alternative history n. 1986 B. W. Aldiss Trillion Year Spree 257 Ward Moore’s name lives on because of two novels, the satirical Greener Than You Think (1947), a great success in its time, and a classic alternative world story, Bring the Jubilee (1953), in which the hero lives in an America where the South won the Battle of Gettysburg; his interference in the battle to which he time-travels, causes the North to win. So matters turn out as we know them today. The wit and ingenuity of this story influenced more recent excursions into alternative history such as Harry Harrison’s A Transatlantic Tunnel, Hurrah!
alternative world n. 1977 B. Aldiss Future & Alternative History in B. Ash Visual Encyclopedia of Science Fiction 116/1 The text mentions the alternative consequences of the Second World War, of which the two most brilliant examples are Philip K. Dick’s The Man in the High Castle (1962) and Sarban’s The Sound of His Horn (1952). The latter once appeared in paperback editions with an introduction by Kingsley Amis, whose interest in alternative-worlds is well known.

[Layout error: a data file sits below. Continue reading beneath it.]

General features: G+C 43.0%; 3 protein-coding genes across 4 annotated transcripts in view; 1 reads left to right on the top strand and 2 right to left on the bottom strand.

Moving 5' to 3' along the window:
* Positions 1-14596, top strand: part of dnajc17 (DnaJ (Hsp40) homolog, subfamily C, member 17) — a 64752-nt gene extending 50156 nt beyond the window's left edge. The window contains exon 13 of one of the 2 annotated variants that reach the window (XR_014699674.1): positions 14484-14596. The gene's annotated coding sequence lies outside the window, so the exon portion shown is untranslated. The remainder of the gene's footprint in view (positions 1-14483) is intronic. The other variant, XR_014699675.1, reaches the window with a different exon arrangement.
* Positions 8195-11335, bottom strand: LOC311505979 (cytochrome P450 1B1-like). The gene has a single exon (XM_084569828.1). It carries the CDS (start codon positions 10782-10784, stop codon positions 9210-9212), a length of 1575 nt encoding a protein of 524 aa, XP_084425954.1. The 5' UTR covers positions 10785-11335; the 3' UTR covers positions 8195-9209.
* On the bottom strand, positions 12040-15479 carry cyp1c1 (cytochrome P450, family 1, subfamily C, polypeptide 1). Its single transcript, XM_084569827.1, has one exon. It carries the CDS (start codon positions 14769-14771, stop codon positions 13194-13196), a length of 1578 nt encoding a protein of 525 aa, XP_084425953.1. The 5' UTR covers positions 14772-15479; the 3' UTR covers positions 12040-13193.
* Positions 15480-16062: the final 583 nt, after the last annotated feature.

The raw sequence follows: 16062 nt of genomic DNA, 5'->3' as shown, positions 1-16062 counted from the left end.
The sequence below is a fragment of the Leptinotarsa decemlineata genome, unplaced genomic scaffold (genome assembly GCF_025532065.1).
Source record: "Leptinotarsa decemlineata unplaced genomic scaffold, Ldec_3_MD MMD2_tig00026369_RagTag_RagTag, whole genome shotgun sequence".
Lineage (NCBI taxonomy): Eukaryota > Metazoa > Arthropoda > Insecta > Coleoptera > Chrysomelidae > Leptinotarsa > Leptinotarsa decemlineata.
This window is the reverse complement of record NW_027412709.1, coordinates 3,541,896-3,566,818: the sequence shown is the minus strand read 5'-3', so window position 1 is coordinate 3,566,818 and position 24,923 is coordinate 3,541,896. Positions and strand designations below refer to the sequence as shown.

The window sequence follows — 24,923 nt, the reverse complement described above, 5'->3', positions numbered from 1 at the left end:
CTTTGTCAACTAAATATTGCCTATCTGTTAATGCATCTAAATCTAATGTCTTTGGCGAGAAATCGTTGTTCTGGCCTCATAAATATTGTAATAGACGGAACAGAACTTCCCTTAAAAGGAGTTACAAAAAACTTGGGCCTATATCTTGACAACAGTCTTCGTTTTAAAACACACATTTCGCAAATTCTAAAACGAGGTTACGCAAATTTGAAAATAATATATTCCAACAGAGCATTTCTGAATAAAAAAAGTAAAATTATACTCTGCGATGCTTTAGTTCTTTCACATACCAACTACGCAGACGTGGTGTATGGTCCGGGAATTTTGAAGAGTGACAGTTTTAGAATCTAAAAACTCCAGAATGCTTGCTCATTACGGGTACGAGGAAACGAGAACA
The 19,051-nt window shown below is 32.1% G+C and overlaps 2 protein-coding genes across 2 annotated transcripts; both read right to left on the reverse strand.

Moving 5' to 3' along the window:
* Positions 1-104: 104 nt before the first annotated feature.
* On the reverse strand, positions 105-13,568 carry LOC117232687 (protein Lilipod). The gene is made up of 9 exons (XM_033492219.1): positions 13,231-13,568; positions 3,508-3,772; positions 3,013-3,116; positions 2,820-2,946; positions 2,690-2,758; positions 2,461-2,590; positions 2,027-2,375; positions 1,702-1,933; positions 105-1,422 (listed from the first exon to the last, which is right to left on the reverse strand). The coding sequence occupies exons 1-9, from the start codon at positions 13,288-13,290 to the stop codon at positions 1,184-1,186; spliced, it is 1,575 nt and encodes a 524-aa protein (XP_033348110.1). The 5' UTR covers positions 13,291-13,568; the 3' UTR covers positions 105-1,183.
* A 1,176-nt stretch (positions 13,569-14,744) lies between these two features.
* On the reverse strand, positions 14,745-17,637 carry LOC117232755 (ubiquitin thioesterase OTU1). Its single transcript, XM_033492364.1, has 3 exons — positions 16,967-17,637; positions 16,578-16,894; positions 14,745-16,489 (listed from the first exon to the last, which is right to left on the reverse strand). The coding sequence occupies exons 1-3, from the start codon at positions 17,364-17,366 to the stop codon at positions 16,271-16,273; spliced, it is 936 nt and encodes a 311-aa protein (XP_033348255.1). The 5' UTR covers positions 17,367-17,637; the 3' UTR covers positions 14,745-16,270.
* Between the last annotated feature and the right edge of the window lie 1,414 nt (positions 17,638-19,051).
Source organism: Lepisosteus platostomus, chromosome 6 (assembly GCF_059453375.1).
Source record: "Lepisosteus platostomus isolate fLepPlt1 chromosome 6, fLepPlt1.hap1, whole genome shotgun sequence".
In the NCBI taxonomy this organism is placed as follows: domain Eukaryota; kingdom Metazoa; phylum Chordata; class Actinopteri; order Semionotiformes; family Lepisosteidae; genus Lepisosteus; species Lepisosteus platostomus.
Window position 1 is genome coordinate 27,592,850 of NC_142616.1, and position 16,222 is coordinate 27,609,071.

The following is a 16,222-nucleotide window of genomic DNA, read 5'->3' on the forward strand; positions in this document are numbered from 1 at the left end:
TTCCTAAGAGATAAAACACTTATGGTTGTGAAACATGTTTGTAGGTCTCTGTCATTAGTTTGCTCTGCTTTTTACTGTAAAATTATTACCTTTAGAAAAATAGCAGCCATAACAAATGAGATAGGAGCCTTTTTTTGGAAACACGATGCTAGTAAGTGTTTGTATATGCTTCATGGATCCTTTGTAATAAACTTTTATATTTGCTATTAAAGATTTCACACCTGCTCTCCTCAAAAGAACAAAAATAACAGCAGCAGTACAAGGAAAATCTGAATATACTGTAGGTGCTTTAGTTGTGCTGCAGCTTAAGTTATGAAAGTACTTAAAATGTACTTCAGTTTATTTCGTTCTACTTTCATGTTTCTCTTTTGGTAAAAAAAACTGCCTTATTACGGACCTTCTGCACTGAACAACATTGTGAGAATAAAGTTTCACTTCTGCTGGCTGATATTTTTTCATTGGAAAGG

alternative world n. 1986 B. W. Aldiss Trillion Year Spree 257 Ward Moore’s name lives on because of two novels, the satirical Greener Than You Think (1947), a great success in its time, and a classic alternative world story, Bring the Jubilee (1953), in which the hero lives in an America where the South won the Battle of Gettysburg; his interference in the battle to which he time-travels, causes the North to win. So matters turn out as we know them today. The wit and ingenuity of this story influenced more recent excursions into alternative history such as Harry Harrison’s A Transatlantic Tunnel, Hurrah!